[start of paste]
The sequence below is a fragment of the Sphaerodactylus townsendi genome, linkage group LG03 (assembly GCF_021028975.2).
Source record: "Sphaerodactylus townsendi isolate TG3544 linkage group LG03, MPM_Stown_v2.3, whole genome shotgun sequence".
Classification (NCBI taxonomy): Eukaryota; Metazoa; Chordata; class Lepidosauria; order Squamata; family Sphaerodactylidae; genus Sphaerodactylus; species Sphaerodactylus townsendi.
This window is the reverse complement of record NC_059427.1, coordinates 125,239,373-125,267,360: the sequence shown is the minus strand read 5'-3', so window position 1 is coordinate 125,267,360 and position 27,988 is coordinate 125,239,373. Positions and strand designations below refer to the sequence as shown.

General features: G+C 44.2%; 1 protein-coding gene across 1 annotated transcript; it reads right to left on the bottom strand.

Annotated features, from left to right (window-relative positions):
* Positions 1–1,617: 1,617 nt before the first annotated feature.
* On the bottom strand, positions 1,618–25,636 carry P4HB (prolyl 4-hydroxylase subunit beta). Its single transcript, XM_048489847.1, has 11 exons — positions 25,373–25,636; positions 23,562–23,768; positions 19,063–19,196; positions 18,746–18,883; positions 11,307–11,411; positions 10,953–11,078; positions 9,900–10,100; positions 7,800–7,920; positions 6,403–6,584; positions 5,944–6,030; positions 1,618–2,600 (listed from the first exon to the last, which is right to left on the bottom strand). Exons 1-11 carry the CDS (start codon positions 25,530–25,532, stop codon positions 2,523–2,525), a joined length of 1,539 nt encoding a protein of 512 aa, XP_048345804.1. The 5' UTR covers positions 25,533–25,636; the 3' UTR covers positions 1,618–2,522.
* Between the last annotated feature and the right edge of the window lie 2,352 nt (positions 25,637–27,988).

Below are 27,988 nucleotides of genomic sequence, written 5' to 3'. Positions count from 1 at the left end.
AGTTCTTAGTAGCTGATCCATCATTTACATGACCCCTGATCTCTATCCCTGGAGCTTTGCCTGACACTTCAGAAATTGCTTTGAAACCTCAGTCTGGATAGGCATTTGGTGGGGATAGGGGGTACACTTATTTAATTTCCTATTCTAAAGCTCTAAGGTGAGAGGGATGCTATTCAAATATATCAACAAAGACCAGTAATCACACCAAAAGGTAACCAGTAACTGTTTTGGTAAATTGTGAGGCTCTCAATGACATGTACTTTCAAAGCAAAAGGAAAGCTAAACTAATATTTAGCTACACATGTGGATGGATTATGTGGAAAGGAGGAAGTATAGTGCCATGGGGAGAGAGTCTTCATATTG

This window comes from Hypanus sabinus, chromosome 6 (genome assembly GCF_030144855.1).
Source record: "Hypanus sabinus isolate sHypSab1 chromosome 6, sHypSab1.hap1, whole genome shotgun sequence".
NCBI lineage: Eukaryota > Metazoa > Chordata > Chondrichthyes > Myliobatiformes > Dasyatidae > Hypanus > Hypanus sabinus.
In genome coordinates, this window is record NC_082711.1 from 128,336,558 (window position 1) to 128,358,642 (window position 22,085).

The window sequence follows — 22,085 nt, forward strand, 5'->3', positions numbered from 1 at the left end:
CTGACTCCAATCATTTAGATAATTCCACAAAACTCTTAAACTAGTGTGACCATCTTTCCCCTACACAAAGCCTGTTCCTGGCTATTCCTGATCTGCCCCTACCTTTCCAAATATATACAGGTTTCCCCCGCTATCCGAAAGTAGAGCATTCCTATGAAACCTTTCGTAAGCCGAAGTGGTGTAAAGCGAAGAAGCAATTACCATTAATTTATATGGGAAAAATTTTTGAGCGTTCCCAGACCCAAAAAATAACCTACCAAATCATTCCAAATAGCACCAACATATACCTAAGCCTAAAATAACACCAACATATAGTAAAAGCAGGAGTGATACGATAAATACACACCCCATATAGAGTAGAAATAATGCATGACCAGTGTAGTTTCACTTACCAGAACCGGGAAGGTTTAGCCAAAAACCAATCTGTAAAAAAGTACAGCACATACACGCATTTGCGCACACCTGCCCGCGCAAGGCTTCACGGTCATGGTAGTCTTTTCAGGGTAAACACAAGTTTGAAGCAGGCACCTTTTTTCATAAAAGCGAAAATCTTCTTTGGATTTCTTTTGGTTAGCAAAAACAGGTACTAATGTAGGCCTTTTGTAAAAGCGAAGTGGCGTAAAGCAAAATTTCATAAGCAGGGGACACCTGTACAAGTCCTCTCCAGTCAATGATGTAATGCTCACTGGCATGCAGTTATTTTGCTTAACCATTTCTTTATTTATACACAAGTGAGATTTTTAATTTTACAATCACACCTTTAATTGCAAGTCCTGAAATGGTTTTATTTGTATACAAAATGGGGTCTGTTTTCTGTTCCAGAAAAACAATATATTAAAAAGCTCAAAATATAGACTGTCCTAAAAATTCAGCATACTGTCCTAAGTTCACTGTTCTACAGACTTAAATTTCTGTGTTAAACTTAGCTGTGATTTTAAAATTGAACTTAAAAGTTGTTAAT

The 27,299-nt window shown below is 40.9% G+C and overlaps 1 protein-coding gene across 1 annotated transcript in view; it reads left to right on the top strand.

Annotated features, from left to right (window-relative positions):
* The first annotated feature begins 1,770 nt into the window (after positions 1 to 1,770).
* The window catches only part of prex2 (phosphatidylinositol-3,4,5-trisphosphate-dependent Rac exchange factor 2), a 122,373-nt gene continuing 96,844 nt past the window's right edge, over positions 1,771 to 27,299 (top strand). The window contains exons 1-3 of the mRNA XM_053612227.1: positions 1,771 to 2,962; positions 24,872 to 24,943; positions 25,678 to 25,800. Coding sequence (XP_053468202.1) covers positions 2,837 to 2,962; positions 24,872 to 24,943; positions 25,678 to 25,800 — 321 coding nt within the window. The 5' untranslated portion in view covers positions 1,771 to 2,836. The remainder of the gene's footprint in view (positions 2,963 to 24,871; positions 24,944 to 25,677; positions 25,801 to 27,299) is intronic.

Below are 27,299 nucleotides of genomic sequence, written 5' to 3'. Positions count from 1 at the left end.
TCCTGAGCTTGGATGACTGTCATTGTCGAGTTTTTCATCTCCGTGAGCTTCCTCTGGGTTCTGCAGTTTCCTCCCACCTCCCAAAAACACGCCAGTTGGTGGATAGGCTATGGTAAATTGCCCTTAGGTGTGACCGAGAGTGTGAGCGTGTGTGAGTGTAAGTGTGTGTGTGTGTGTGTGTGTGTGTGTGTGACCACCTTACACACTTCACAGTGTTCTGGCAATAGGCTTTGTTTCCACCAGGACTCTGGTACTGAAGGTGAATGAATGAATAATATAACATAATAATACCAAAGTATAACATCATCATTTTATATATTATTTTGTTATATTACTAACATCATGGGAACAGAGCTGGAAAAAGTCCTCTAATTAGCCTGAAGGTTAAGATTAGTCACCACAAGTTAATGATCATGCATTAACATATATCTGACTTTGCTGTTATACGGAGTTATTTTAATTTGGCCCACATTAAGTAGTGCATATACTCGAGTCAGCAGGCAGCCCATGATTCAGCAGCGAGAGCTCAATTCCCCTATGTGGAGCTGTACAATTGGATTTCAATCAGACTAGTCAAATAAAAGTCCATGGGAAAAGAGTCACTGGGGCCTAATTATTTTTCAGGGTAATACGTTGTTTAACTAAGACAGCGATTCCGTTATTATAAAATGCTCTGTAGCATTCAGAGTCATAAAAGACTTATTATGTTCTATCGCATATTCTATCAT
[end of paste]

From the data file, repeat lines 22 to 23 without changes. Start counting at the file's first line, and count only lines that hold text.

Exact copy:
Below are 27,299 nucleotides of genomic sequence, written 5' to 3'. Positions count from 1 at the left end.
TCCTGAGCTTGGATGACTGTCATTGTCGAGTTTTTCATCTCCGTGAGCTTCCTCTGGGTTCTGCAGTTTCCTCCCACCTCCCAAAAACACGCCAGTTGGTGGATAGGCTATGGTAAATTGCCCTTAGGTGTGACCGAGAGTGTGAGCGTGTGTGAGTGTAAGTGTGTGTGTGTGTGTGTGTGTGTGTGTGTGACCACCTTACACACTTCACAGTGTTCTGGCAATAGGCTTTGTTTCCACCAGGACTCTGGTACTGAAGGTGAATGAATGAATAATATAACATAATAATACCAAAGTATAACATCATCATTTTATATATTATTTTGTTATATTACTAACATCATGGGAACAGAGCTGGAAAAAGTCCTCTAATTAGCCTGAAGGTTAAGATTAGTCACCACAAGTTAATGATCATGCATTAACATATATCTGACTTTGCTGTTATACGGAGTTATTTTAATTTGGCCCACATTAAGTAGTGCATATACTCGAGTCAGCAGGCAGCCCATGATTCAGCAGCGAGAGCTCAATTCCCCTATGTGGAGCTGTACAATTGGATTTCAATCAGACTAGTCAAATAAAAGTCCATGGGAAAAGAGTCACTGGGGCCTAATTATTTTTCAGGGTAATACGTTGTTTAACTAAGACAGCGATTCCGTTATTATAAAATGCTCTGTAGCATTCAGAGTCATAAAAGACTTATTATGTTCTATCGCATATTCTATCAT